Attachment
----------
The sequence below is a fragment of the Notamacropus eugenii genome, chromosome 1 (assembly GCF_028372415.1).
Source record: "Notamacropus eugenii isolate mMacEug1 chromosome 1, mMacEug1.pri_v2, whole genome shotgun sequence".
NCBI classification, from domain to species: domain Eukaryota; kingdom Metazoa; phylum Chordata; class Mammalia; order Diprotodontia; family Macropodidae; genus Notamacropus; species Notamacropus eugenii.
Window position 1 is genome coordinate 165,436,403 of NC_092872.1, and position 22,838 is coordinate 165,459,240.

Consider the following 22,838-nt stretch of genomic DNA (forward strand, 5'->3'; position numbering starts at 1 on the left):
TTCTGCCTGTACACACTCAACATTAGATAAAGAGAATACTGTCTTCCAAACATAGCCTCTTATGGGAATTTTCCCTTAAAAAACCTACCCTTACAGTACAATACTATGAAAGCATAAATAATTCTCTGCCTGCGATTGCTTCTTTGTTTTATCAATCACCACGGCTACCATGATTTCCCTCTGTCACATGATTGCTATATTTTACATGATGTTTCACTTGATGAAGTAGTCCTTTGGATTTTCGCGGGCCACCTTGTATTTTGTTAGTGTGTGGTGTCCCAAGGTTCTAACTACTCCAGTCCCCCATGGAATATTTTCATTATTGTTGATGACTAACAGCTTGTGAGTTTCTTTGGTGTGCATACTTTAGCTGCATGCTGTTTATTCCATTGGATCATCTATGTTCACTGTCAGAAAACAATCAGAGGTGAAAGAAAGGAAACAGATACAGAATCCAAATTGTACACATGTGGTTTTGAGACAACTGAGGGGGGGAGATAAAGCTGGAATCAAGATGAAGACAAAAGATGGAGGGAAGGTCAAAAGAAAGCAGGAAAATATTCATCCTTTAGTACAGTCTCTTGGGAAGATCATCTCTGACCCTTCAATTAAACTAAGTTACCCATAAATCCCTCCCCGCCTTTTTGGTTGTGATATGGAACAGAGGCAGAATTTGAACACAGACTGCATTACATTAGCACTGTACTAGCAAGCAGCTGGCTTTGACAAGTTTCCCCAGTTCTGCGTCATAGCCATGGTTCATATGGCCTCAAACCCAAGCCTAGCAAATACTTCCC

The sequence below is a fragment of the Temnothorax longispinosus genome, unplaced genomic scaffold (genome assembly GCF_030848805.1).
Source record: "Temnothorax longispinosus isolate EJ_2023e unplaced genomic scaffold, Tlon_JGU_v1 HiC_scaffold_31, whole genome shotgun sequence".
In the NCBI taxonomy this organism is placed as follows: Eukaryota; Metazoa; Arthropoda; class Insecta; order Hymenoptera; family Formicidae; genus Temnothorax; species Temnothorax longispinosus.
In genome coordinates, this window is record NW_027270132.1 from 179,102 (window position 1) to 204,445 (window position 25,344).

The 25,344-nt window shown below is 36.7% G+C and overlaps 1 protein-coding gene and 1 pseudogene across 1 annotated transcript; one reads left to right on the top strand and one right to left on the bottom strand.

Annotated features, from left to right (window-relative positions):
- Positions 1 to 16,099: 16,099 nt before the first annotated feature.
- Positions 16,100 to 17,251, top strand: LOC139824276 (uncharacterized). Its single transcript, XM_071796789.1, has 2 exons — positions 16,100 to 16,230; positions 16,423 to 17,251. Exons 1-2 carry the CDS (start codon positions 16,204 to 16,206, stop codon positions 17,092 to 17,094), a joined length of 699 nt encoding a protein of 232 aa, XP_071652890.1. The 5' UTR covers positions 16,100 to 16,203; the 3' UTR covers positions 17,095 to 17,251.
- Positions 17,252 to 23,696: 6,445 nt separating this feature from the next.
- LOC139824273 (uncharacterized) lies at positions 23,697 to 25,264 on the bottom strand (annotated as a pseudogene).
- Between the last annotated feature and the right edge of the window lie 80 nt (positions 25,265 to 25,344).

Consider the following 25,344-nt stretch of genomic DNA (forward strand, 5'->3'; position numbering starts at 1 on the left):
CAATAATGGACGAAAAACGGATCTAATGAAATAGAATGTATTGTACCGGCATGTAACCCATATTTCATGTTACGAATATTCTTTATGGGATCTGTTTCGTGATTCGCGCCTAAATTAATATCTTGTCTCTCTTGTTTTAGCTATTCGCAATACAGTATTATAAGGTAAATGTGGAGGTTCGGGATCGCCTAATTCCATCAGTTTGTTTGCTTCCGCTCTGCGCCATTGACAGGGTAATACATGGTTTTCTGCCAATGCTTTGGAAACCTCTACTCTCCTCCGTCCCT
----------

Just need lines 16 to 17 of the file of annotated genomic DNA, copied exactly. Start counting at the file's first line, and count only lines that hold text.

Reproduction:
- LOC139824273 (uncharacterized) lies at positions 23,697 to 25,264 on the bottom strand (annotated as a pseudogene).
- Between the last annotated feature and the right edge of the window lie 80 nt (positions 25,265 to 25,344).